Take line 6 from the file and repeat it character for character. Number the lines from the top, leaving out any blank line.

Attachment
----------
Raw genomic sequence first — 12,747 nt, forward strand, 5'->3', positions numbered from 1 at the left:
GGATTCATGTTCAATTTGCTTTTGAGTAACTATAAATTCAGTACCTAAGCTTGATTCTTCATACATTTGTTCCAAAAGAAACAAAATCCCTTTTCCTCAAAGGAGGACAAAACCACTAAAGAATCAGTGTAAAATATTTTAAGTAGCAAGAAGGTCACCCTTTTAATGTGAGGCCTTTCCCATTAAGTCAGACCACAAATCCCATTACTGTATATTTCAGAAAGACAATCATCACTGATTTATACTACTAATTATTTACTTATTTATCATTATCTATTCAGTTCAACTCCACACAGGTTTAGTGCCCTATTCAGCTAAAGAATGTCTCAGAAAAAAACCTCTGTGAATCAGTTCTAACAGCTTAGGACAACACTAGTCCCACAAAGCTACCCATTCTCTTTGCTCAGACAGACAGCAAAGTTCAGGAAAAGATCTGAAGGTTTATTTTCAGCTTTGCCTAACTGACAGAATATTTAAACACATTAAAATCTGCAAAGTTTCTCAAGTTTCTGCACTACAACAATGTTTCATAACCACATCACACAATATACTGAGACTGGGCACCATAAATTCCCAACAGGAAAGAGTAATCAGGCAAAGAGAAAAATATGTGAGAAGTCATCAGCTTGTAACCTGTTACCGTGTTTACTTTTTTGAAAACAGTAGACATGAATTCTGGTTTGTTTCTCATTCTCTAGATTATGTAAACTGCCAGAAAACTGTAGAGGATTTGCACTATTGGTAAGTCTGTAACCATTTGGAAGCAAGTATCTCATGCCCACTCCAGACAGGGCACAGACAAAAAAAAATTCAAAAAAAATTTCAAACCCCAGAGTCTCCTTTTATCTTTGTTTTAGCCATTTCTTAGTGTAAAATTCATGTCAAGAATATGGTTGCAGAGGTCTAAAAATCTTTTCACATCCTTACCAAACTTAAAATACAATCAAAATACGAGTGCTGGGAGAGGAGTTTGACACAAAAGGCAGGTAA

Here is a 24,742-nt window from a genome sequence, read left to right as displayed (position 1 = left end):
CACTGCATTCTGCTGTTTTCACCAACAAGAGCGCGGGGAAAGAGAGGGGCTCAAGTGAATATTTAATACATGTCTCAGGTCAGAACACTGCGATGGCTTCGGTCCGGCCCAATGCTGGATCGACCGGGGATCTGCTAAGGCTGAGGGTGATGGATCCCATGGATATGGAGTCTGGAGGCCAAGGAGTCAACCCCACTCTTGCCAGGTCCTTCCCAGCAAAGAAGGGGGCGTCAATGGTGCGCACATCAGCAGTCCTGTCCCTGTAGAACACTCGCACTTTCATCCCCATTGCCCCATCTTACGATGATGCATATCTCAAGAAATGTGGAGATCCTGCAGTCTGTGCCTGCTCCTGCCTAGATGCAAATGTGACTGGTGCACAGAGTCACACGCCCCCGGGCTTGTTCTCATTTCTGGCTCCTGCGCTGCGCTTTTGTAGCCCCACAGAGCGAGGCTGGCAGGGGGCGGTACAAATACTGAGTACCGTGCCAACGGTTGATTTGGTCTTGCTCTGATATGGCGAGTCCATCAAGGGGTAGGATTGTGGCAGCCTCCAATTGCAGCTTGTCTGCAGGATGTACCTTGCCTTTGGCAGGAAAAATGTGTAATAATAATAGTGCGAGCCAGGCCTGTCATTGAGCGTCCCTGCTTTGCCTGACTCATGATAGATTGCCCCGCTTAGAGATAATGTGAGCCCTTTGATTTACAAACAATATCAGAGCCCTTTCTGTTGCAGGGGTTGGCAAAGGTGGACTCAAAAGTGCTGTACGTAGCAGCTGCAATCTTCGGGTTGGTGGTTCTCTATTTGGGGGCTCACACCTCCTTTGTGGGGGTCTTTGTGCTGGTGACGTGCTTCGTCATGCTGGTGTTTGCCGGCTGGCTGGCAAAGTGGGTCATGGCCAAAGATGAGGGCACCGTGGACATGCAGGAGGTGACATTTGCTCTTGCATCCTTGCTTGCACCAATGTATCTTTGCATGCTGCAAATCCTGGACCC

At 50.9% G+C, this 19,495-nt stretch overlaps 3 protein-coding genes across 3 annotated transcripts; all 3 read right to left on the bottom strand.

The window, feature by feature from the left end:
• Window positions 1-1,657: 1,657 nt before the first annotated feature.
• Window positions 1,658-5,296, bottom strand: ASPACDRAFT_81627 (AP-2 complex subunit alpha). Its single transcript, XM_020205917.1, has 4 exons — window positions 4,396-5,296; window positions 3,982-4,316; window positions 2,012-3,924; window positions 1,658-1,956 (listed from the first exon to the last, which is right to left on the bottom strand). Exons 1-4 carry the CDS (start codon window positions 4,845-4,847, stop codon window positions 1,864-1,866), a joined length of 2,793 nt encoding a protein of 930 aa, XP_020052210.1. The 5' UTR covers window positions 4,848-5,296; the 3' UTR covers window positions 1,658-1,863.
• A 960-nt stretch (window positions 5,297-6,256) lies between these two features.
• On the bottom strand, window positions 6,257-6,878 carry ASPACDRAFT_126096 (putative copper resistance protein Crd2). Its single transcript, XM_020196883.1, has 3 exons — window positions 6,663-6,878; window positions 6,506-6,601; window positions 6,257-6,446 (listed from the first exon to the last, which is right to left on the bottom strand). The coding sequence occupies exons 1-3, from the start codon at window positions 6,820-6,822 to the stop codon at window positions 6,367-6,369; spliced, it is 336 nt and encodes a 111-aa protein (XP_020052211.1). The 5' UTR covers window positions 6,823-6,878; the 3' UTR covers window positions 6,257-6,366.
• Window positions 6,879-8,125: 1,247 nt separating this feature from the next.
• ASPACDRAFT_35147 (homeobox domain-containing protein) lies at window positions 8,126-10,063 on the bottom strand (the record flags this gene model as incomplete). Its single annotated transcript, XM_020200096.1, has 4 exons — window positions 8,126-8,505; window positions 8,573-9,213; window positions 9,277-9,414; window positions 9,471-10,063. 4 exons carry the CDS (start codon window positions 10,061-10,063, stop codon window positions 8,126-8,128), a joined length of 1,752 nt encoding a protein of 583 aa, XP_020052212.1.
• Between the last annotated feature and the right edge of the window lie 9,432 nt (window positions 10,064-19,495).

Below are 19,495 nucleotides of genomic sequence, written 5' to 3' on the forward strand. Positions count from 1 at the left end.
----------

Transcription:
The window, feature by feature from the left end: